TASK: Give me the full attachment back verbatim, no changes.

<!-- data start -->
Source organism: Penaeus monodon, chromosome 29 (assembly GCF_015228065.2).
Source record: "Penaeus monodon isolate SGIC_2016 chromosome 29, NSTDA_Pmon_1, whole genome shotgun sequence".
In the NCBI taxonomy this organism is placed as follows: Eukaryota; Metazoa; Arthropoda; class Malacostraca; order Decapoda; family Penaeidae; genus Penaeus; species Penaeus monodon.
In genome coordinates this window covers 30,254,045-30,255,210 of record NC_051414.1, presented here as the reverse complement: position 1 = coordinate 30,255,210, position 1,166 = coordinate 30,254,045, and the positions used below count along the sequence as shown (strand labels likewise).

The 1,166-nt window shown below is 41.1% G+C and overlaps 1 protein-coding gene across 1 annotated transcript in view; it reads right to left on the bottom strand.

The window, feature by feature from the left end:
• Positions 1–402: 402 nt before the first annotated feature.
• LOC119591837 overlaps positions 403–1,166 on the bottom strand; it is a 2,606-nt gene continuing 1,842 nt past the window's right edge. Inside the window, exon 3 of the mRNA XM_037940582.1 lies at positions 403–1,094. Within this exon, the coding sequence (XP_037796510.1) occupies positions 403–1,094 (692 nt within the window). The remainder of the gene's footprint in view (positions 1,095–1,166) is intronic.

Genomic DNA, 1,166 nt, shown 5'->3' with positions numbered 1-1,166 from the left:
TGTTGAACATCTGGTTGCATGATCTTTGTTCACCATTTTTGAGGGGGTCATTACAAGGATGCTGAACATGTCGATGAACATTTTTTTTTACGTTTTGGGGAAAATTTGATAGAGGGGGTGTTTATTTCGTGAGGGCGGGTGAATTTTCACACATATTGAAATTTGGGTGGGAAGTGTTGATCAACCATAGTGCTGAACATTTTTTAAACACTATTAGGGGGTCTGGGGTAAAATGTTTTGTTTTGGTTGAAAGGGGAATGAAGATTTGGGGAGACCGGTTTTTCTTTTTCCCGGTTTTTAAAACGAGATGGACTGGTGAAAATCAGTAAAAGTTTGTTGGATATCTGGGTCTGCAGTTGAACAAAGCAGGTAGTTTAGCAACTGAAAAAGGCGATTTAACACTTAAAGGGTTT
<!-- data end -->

Source organism: Penaeus monodon, chromosome 29 (assembly GCF_015228065.2).
Source record: "Penaeus monodon isolate SGIC_2016 chromosome 29, NSTDA_Pmon_1, whole genome shotgun sequence".
In the NCBI taxonomy this organism is placed as follows: Eukaryota; Metazoa; Arthropoda; class Malacostraca; order Decapoda; family Penaeidae; genus Penaeus; species Penaeus monodon.
In genome coordinates this window covers 30,254,045-30,255,210 of record NC_051414.1, presented here as the reverse complement: position 1 = coordinate 30,255,210, position 1,166 = coordinate 30,254,045, and the positions used below count along the sequence as shown (strand labels likewise).

The 1,166-nt window shown below is 41.1% G+C and overlaps 1 protein-coding gene across 1 annotated transcript in view; it reads right to left on the bottom strand.

The window, feature by feature from the left end:
• Positions 1–402: 402 nt before the first annotated feature.
• LOC119591837 overlaps positions 403–1,166 on the bottom strand; it is a 2,606-nt gene continuing 1,842 nt past the window's right edge. Inside the window, exon 3 of the mRNA XM_037940582.1 lies at positions 403–1,094. Within this exon, the coding sequence (XP_037796510.1) occupies positions 403–1,094 (692 nt within the window). The remainder of the gene's footprint in view (positions 1,095–1,166) is intronic.

Genomic DNA, 1,166 nt, shown 5'->3' with positions numbered 1-1,166 from the left:
TGTTGAACATCTGGTTGCATGATCTTTGTTCACCATTTTTGAGGGGGTCATTACAAGGATGCTGAACATGTCGATGAACATTTTTTTTTACGTTTTGGGGAAAATTTGATAGAGGGGGTGTTTATTTCGTGAGGGCGGGTGAATTTTCACACATATTGAAATTTGGGTGGGAAGTGTTGATCAACCATAGTGCTGAACATTTTTTAAACACTATTAGGGGGTCTGGGGTAAAATGTTTTGTTTTGGTTGAAAGGGGAATGAAGATTTGGGGAGACCGGTTTTTCTTTTTCCCGGTTTTTAAAACGAGATGGACTGGTGAAAATCAGTAAAAGTTTGTTGGATATCTGGGTCTGCAGTTGAACAAAGCAGGTAGTTTAGCAACTGAAAAAGGCGATTTAACACTTAAAGGGTTT